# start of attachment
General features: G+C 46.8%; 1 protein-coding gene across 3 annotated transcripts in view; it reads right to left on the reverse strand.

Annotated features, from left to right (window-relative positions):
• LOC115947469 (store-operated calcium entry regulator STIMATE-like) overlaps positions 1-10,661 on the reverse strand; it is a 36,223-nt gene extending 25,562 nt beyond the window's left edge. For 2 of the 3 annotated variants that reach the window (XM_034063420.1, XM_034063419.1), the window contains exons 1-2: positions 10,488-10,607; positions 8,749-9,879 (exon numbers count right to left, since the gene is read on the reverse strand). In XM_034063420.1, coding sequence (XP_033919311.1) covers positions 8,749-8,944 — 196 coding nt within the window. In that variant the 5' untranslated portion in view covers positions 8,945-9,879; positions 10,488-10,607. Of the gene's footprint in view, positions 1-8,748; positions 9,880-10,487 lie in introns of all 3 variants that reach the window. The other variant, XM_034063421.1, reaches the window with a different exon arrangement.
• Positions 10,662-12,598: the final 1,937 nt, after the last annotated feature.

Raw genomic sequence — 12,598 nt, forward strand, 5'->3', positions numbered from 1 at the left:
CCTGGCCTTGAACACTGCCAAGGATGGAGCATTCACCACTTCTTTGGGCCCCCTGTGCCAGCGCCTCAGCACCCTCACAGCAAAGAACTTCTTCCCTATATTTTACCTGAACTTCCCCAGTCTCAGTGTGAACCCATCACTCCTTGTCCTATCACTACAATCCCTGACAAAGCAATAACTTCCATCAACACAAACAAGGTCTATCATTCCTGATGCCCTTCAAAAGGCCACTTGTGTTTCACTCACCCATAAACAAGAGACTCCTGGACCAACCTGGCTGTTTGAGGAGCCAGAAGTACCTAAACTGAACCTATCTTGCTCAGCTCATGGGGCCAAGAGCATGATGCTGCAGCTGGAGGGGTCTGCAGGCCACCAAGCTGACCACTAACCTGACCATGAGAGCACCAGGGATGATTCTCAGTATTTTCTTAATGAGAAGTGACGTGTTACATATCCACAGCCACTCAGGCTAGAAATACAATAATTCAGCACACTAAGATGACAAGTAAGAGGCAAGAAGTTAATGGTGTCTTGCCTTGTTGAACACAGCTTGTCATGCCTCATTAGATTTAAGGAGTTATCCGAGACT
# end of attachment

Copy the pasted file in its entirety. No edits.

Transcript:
General features: G+C 46.8%; 1 protein-coding gene across 3 annotated transcripts in view; it reads right to left on the reverse strand.

Annotated features, from left to right (window-relative positions):
• LOC115947469 (store-operated calcium entry regulator STIMATE-like) overlaps positions 1-10,661 on the reverse strand; it is a 36,223-nt gene extending 25,562 nt beyond the window's left edge. For 2 of the 3 annotated variants that reach the window (XM_034063420.1, XM_034063419.1), the window contains exons 1-2: positions 10,488-10,607; positions 8,749-9,879 (exon numbers count right to left, since the gene is read on the reverse strand). In XM_034063420.1, coding sequence (XP_033919311.1) covers positions 8,749-8,944 — 196 coding nt within the window. In that variant the 5' untranslated portion in view covers positions 8,945-9,879; positions 10,488-10,607. Of the gene's footprint in view, positions 1-8,748; positions 9,880-10,487 lie in introns of all 3 variants that reach the window. The other variant, XM_034063421.1, reaches the window with a different exon arrangement.
• Positions 10,662-12,598: the final 1,937 nt, after the last annotated feature.

Raw genomic sequence — 12,598 nt, forward strand, 5'->3', positions numbered from 1 at the left:
CCTGGCCTTGAACACTGCCAAGGATGGAGCATTCACCACTTCTTTGGGCCCCCTGTGCCAGCGCCTCAGCACCCTCACAGCAAAGAACTTCTTCCCTATATTTTACCTGAACTTCCCCAGTCTCAGTGTGAACCCATCACTCCTTGTCCTATCACTACAATCCCTGACAAAGCAATAACTTCCATCAACACAAACAAGGTCTATCATTCCTGATGCCCTTCAAAAGGCCACTTGTGTTTCACTCACCCATAAACAAGAGACTCCTGGACCAACCTGGCTGTTTGAGGAGCCAGAAGTACCTAAACTGAACCTATCTTGCTCAGCTCATGGGGCCAAGAGCATGATGCTGCAGCTGGAGGGGTCTGCAGGCCACCAAGCTGACCACTAACCTGACCATGAGAGCACCAGGGATGATTCTCAGTATTTTCTTAATGAGAAGTGACGTGTTACATATCCACAGCCACTCAGGCTAGAAATACAATAATTCAGCACACTAAGATGACAAGTAAGAGGCAAGAAGTTAATGGTGTCTTGCCTTGTTGAACACAGCTTGTCATGCCTCATTAGATTTAAGGAGTTATCCGAGACT